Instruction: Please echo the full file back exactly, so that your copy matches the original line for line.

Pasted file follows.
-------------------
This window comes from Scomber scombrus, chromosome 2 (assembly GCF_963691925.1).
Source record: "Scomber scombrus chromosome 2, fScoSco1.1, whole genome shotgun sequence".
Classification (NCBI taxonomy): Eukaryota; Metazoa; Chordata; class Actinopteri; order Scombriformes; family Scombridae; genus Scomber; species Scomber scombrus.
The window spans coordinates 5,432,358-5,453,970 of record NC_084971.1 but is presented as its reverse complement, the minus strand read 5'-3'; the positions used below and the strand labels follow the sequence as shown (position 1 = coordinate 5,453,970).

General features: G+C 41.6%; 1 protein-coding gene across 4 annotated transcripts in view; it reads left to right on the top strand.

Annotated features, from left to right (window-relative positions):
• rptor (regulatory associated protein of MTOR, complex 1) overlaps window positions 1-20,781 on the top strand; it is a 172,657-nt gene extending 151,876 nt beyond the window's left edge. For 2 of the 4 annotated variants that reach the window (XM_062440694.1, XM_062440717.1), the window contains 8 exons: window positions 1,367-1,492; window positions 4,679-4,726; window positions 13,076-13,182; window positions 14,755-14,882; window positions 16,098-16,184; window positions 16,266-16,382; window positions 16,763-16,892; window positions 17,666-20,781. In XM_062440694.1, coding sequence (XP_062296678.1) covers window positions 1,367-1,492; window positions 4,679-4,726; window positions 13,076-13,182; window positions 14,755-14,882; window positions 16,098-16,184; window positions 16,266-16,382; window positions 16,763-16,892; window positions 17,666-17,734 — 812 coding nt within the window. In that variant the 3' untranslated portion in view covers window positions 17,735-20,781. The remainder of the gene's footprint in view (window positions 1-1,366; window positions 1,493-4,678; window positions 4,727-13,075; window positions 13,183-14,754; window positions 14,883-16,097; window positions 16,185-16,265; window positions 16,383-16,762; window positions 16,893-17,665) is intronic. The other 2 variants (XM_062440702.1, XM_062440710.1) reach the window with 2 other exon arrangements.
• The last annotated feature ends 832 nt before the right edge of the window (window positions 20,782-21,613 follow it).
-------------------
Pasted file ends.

This window comes from Scomber scombrus, chromosome 2 (assembly GCF_963691925.1).
Source record: "Scomber scombrus chromosome 2, fScoSco1.1, whole genome shotgun sequence".
Classification (NCBI taxonomy): Eukaryota; Metazoa; Chordata; class Actinopteri; order Scombriformes; family Scombridae; genus Scomber; species Scomber scombrus.
The window spans coordinates 5,432,358-5,453,970 of record NC_084971.1 but is presented as its reverse complement, the minus strand read 5'-3'; the positions used below and the strand labels follow the sequence as shown (position 1 = coordinate 5,453,970).

General features: G+C 41.6%; 1 protein-coding gene across 4 annotated transcripts in view; it reads left to right on the top strand.

Annotated features, from left to right (window-relative positions):
• rptor (regulatory associated protein of MTOR, complex 1) overlaps window positions 1-20,781 on the top strand; it is a 172,657-nt gene extending 151,876 nt beyond the window's left edge. For 2 of the 4 annotated variants that reach the window (XM_062440694.1, XM_062440717.1), the window contains 8 exons: window positions 1,367-1,492; window positions 4,679-4,726; window positions 13,076-13,182; window positions 14,755-14,882; window positions 16,098-16,184; window positions 16,266-16,382; window positions 16,763-16,892; window positions 17,666-20,781. In XM_062440694.1, coding sequence (XP_062296678.1) covers window positions 1,367-1,492; window positions 4,679-4,726; window positions 13,076-13,182; window positions 14,755-14,882; window positions 16,098-16,184; window positions 16,266-16,382; window positions 16,763-16,892; window positions 17,666-17,734 — 812 coding nt within the window. In that variant the 3' untranslated portion in view covers window positions 17,735-20,781. The remainder of the gene's footprint in view (window positions 1-1,366; window positions 1,493-4,678; window positions 4,727-13,075; window positions 13,183-14,754; window positions 14,883-16,097; window positions 16,185-16,265; window positions 16,383-16,762; window positions 16,893-17,665) is intronic. The other 2 variants (XM_062440702.1, XM_062440710.1) reach the window with 2 other exon arrangements.
• The last annotated feature ends 832 nt before the right edge of the window (window positions 20,782-21,613 follow it).